We're taking bets on how long it will take for people to be robbed or killed in their own homes because of the near-total sensory isolation caused by the Oculus Rift. If your house is on fire or someone is screaming for help, but most of your senses are in another reality, how easy is it for the human brain to detach and distinguish between the two? The Rift's headphones cancel out almost all noise from the outside, and only the barest sliver of actual reality peeks in from around the edges of the viewer. In other words, the Rift makes you pretty useless in the event of a real emergency. Make sure everything is baby-proofed, the stove is off, and there's no one around for five miles.

Game on

The Rift features thirty games at launch, and while some reviewers have expressed delight at all of them, more realistic accounts say that about a third of these actually offer the immersive worlds that the Rift is designed for. Having truly awesome lunch titles is pretty vital for a system's success, or else you get something like the Wii U, where no one really knows how to leverage the system's unique hardware to make a memorable game. Even the best games, like Adr1ft, had to be developed without the essential touch controls because of development lag.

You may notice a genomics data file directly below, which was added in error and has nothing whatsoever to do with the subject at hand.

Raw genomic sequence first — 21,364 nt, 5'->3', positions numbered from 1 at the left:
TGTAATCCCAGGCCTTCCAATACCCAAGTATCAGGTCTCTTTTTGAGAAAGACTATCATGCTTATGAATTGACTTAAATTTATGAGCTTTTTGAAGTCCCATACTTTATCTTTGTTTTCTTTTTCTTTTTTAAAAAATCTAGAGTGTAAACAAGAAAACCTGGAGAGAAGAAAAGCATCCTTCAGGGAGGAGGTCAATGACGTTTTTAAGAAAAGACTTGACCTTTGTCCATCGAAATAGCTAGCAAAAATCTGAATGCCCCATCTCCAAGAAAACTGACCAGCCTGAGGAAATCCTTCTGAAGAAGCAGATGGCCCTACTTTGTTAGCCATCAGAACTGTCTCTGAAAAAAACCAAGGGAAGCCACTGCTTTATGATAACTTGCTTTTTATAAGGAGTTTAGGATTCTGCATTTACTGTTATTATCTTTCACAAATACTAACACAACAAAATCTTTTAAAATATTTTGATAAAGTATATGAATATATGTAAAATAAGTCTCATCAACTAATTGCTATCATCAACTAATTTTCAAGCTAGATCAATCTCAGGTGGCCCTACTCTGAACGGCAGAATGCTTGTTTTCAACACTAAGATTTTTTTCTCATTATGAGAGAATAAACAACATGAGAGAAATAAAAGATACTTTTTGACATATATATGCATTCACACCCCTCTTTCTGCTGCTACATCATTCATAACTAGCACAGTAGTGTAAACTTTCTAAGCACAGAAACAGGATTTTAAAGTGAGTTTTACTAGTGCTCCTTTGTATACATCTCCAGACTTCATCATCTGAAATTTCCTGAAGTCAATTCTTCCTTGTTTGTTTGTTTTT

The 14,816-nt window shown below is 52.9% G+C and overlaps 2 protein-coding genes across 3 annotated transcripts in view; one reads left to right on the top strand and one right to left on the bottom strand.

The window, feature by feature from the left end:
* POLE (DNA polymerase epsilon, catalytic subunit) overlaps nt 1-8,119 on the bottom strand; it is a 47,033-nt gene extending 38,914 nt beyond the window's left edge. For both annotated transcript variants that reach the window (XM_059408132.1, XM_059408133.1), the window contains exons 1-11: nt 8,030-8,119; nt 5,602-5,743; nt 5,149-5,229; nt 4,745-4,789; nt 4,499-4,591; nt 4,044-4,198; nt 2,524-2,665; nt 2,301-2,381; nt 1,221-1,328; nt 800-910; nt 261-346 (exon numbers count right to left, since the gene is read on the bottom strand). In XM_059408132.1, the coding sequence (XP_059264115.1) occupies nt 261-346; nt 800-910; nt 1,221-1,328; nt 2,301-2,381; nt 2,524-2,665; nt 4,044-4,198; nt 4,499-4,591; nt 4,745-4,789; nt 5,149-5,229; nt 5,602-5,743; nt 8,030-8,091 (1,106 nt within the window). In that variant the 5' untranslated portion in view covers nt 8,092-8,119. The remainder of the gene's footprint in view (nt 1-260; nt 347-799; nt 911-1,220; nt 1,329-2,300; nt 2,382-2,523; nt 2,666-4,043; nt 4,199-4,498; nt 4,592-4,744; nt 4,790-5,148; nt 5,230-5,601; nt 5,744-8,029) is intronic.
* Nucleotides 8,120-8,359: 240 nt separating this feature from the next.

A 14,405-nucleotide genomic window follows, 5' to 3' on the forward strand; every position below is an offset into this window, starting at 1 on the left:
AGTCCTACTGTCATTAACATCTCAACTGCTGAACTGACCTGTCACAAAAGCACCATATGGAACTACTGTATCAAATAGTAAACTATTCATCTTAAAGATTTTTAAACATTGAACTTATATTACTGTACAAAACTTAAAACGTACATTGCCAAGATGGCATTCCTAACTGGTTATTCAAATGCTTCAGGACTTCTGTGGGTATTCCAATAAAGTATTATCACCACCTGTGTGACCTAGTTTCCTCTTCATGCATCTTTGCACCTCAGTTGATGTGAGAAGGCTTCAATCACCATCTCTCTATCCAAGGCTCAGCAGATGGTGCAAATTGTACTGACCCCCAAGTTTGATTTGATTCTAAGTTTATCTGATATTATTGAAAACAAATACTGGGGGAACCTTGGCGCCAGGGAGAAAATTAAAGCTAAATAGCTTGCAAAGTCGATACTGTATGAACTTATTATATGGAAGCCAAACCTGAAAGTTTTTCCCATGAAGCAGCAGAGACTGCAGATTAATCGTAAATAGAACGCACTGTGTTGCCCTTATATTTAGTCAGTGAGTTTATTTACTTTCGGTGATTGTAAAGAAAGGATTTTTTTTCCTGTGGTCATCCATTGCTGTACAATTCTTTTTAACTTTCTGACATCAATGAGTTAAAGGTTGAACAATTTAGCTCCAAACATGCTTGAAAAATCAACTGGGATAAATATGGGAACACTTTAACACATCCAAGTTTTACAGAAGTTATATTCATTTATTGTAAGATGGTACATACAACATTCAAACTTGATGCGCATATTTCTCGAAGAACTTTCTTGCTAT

Still not a Holodeck

Future-nerds, don't forget: the Oculus Rift is still not a holodeck. Even haptic touch controls are not hard light holograms, and you'll have to stay seated for this one. Right now, VR is still in the phase where you can step into an imaginary place, look around, and kinda push stuff, which is still a pretty important advancement towards taking a holiday with Ensign Ro on the Starship Enterprise. The Oculus Rift has come a long way in a short time, but it needs to come a little further before it's going to prompt you to trade in your PS4.